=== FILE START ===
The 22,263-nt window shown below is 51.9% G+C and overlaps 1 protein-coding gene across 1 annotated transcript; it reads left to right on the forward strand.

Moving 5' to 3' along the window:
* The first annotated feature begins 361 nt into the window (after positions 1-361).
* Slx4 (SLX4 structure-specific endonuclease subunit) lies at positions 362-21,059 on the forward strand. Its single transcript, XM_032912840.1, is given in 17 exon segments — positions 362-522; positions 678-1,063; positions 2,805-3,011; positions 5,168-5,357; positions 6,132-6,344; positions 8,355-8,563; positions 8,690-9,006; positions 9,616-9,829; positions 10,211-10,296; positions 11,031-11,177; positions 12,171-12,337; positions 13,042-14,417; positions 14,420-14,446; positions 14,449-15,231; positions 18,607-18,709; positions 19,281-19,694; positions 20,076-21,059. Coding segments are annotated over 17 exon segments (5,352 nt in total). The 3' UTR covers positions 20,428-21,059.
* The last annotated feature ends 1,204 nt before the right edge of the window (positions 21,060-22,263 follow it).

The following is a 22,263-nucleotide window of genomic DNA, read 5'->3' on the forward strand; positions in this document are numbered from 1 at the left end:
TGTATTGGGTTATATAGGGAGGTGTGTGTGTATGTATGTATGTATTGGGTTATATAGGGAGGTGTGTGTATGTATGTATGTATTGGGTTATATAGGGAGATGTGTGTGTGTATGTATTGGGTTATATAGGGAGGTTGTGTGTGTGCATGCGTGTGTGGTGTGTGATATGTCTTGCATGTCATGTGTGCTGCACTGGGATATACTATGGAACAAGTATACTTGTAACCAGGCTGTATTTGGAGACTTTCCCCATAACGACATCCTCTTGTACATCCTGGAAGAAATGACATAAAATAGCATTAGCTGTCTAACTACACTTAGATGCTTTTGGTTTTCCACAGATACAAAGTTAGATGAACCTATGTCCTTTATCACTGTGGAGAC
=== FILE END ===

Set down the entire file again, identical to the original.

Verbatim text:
The 22,263-nt window shown below is 51.9% G+C and overlaps 1 protein-coding gene across 1 annotated transcript; it reads left to right on the forward strand.

Moving 5' to 3' along the window:
* The first annotated feature begins 361 nt into the window (after positions 1-361).
* Slx4 (SLX4 structure-specific endonuclease subunit) lies at positions 362-21,059 on the forward strand. Its single transcript, XM_032912840.1, is given in 17 exon segments — positions 362-522; positions 678-1,063; positions 2,805-3,011; positions 5,168-5,357; positions 6,132-6,344; positions 8,355-8,563; positions 8,690-9,006; positions 9,616-9,829; positions 10,211-10,296; positions 11,031-11,177; positions 12,171-12,337; positions 13,042-14,417; positions 14,420-14,446; positions 14,449-15,231; positions 18,607-18,709; positions 19,281-19,694; positions 20,076-21,059. Coding segments are annotated over 17 exon segments (5,352 nt in total). The 3' UTR covers positions 20,428-21,059.
* The last annotated feature ends 1,204 nt before the right edge of the window (positions 21,060-22,263 follow it).

The following is a 22,263-nucleotide window of genomic DNA, read 5'->3' on the forward strand; positions in this document are numbered from 1 at the left end:
TGTATTGGGTTATATAGGGAGGTGTGTGTGTATGTATGTATGTATTGGGTTATATAGGGAGGTGTGTGTATGTATGTATGTATTGGGTTATATAGGGAGATGTGTGTGTGTATGTATTGGGTTATATAGGGAGGTTGTGTGTGTGCATGCGTGTGTGGTGTGTGATATGTCTTGCATGTCATGTGTGCTGCACTGGGATATACTATGGAACAAGTATACTTGTAACCAGGCTGTATTTGGAGACTTTCCCCATAACGACATCCTCTTGTACATCCTGGAAGAAATGACATAAAATAGCATTAGCTGTCTAACTACACTTAGATGCTTTTGGTTTTCCACAGATACAAAGTTAGATGAACCTATGTCCTTTATCACTGTGGAGAC